Contributor David Pogue of The New York Times launches a special four-part series on PBS' "Nova" this Wednesday night called "Making Stuff." And as we see in this sample from David's first episode, some of that stuff is VERY STRONG STUFF - and comes from a very unlikely source:
Most people on Navy aircraft carriers are there to practice military maneuvers to protect the country. But I've come to the USS John C. Stennis for a completely different purpose.
I'm on a quest to find the world's strongest material. To see what materials are used in this ship, I've brought along a sophisticated metallurgical instrument: A refrigerator magnet.
Steel. Steel. Steel. Steel. Steel. The entire ship is made of steel!
Of all the steel on an aircraft carrier, the steel the pilots probably care most about is the "arresting cable." When the plane comes in at nearly full power, the tail hook (with luck) will catch onto one of those cables and bring the plane to a quick but gradual stop.
A weakened cable could be fatal. So the Navy takes no chances: After every 120 landings, it throws away that expensive cable.
I thought, surely modern science can offer a material that's stronger than the steel in those cables - like, maybe, Kevlar, the stuff in bullet-proof vests.
Kevlar is not metal. It's flexible and it's stronger than steel, according to Tucker Norton, a ballistics expert at duPont. He demonstrated Kevlar's strength with the DuPont Bullet Shooter 3000. "Today we're gonna use this .44 Magnum bullet here against Kevlar XP, we'll see who wins," he said.
The Kevlar did not stop the bullet. "Well, not the first layer," said Norton. "But what's important is all the layers." Indeed, the bullet was still within the vest.
Norton told me that a Kevlar rope actually could replace those steel cables on the ship - at a very high cost. But he also mentioned a material that's stronger yet.
"If you look in a spider web, if you just took one single strand of that spider silk, that strand is stronger than steel as well - a lot like Kevlar," said Norton. "The problem is, we haven't figured out how to make that commercially at a large scale."
He's not kidding. Actually, it's pretty darned hard to make spider thread at a small scale.
"It's sort of the holy grail in terms of fabric, in terms of the richness and the softness," said Nicholas Godley, who should know. He spent four years in Madagascar making a stunning, one-of-a-kind,11-foot cloth out of spider silk.
It is, he says, the largest sample of spider silk in the world. "And it took 1,063,000 spiders to make."
And his "team" did it by hand - harnessed on their back, with their abdomens that protrude.
It takes 96 strands to make one thin thread - and a lot of threads to make even a tiny sample.
It feels really, really soft. Yet Godley challenged me to break off a piece.
It's like pulling a strand of steel - I'm going to break before it does.
Technically, spider dragline silk is five times as strong as steel.
It's not the same silk as you find in a tie - it's much stronger and much more elastic than the standard silk you get from a silkworm.
But there's got to be a faster way to get it.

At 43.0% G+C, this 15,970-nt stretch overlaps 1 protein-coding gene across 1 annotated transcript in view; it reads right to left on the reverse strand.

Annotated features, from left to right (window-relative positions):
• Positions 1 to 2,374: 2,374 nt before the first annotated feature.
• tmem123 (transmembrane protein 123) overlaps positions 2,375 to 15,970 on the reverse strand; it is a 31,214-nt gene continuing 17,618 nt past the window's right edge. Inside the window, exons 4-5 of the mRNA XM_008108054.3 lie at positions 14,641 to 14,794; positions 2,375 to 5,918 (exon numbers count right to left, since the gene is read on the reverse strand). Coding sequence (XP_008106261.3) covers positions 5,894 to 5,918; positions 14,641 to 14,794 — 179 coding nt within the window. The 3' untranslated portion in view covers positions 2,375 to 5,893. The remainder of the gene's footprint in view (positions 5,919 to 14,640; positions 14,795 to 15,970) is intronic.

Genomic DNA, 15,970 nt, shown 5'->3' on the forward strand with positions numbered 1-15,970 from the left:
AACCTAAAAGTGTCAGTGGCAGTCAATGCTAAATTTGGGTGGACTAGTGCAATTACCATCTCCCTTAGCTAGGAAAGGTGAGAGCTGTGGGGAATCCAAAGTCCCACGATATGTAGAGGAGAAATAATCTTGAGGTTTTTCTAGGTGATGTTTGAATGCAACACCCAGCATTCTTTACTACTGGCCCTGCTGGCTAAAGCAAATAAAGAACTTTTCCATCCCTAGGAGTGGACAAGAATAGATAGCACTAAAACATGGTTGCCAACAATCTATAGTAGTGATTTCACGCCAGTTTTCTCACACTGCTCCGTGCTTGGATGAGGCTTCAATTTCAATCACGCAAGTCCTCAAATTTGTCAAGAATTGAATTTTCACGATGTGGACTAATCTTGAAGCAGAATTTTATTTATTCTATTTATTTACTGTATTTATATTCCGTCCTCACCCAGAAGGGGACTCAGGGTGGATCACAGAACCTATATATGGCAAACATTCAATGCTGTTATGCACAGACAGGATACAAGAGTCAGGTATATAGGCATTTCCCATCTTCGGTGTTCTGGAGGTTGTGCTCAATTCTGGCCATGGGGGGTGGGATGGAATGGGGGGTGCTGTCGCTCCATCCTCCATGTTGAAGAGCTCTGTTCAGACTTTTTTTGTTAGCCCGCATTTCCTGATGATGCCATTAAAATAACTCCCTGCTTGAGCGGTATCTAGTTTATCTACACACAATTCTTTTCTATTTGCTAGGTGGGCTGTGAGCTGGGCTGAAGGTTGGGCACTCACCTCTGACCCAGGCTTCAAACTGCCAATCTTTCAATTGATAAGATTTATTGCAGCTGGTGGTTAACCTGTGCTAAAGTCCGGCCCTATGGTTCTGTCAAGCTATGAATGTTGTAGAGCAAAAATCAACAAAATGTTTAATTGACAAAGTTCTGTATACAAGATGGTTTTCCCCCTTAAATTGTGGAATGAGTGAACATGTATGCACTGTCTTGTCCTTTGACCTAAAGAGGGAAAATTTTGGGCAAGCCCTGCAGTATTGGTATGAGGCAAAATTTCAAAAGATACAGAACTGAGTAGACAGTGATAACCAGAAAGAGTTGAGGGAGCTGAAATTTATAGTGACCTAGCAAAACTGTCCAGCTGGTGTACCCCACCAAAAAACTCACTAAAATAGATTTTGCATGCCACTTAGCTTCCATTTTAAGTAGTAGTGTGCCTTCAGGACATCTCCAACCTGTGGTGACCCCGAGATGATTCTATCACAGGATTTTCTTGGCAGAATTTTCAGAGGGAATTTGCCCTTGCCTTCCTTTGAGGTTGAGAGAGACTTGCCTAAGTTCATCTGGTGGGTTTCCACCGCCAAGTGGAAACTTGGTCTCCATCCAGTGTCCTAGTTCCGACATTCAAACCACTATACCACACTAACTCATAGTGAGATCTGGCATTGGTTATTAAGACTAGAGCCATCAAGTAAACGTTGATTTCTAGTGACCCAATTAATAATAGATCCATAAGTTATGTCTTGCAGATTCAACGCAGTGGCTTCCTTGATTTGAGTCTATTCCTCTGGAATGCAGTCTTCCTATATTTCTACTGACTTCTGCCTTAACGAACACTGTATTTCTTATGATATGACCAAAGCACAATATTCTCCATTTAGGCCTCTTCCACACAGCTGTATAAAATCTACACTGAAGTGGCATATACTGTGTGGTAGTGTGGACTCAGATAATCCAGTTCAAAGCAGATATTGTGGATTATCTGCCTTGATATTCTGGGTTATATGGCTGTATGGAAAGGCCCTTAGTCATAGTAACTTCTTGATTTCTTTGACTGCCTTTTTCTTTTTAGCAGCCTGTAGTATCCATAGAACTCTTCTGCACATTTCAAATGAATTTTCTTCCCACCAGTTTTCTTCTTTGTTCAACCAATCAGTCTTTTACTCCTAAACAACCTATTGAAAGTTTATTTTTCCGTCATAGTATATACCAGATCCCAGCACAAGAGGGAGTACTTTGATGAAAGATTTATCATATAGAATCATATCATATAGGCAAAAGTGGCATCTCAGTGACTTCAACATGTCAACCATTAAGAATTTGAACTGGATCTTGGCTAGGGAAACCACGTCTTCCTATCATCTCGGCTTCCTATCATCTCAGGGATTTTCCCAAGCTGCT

Which brings us to the weirdest part of this story …
Professor Randy Lewis of the University of Wyoming is a man with a very unusual project. He has been splicing spider genes into goats.
"We take the spider silk gene, we put it in and we attach that piece of DNA that regulates when and where it makes a spider silk protein," Lewis said.
These high-tech goats give milk the old-fashioned way. Twenty minutes of backbreaking work nets three tablespoons of goat milk.
Clearly, it's not spider silk yet. First, Lewis' team removes the fat from the milk, and runs it through an alcohol bath.
And then they're left with - what? Goat-generated, man-made spider silk.
Now, it doesn't look to me like something that could stop an aircraft on an aircraft carrier.
"Right, because it's so fine," Lewis said. "So the idea would be that you would braid this together to make something that's an inch or inch and a half or 2 inches in diameter."
The next step is to see just how strong this silk is. Using a machine that measures how much pulling the thread can take before it snaps, Lewis says his strand of man-made spider silk is stronger than Kevlar, stronger than steel, stronger than carbon fibers. "But we're not stronger than the natural silk," he added.
And so, how does a spider's real silk look on this same test?
"Probably be about 10 times higher," Lewis said. "They figured it out first, so, you know, we're still learning from the spiders."
They own the patent!
Someday soon, goat silk could be used for bulletproof vests with half the weight of Kevlar, and parachute cables, and arresting cables, and artificial ligaments, tendons, and bones for wounded soldiers. No wonder the military is funding his work.
Lewis was asked, aren't there people he meets at cocktail parties who say he's doing the work of the devil - messing with genes?
"If you were to ask one of the soldiers who comes back from Iraq, they would very much like to have a way to come back with a complete jaw," Lewis replied.
Goat-generated spider silk isn't quite ready for mass production. But Randy Lewis and his goats won't quit until they get there.
"Hopefully, we come to the one that says we're stronger than any material that man's ever made," lewis said, "and then we'll go out and have a heck of a party."
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